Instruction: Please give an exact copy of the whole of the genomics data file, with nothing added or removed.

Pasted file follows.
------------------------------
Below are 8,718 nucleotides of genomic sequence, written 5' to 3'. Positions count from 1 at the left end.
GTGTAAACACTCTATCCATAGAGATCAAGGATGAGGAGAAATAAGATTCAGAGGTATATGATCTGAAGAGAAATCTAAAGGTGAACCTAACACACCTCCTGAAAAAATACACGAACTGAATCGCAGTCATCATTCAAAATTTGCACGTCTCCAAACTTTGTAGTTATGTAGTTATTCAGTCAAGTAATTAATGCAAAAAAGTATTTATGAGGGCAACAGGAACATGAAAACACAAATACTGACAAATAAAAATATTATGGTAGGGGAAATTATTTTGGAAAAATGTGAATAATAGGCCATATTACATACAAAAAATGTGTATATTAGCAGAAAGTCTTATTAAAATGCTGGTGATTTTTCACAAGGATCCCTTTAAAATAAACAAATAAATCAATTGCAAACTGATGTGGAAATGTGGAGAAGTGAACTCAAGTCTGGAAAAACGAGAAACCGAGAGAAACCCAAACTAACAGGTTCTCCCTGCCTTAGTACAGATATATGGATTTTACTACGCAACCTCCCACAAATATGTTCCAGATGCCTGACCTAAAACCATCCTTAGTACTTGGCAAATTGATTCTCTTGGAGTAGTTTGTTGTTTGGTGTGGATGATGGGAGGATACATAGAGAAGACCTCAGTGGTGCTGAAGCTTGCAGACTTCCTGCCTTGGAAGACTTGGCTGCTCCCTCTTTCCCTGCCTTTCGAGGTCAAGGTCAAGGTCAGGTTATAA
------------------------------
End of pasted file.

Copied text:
Below are 8,718 nucleotides of genomic sequence, written 5' to 3'. Positions count from 1 at the left end.
GTGTAAACACTCTATCCATAGAGATCAAGGATGAGGAGAAATAAGATTCAGAGGTATATGATCTGAAGAGAAATCTAAAGGTGAACCTAACACACCTCCTGAAAAAATACACGAACTGAATCGCAGTCATCATTCAAAATTTGCACGTCTCCAAACTTTGTAGTTATGTAGTTATTCAGTCAAGTAATTAATGCAAAAAAGTATTTATGAGGGCAACAGGAACATGAAAACACAAATACTGACAAATAAAAATATTATGGTAGGGGAAATTATTTTGGAAAAATGTGAATAATAGGCCATATTACATACAAAAAATGTGTATATTAGCAGAAAGTCTTATTAAAATGCTGGTGATTTTTCACAAGGATCCCTTTAAAATAAACAAATAAATCAATTGCAAACTGATGTGGAAATGTGGAGAAGTGAACTCAAGTCTGGAAAAACGAGAAACCGAGAGAAACCCAAACTAACAGGTTCTCCCTGCCTTAGTACAGATATATGGATTTTACTACGCAACCTCCCACAAATATGTTCCAGATGCCTGACCTAAAACCATCCTTAGTACTTGGCAAATTGATTCTCTTGGAGTAGTTTGTTGTTTGGTGTGGATGATGGGAGGATACATAGAGAAGACCTCAGTGGTGCTGAAGCTTGCAGACTTCCTGCCTTGGAAGACTTGGCTGCTCCCTCTTTCCCTGCCTTTCGAGGTCAAGGTCAAGGTCAGGTTATAA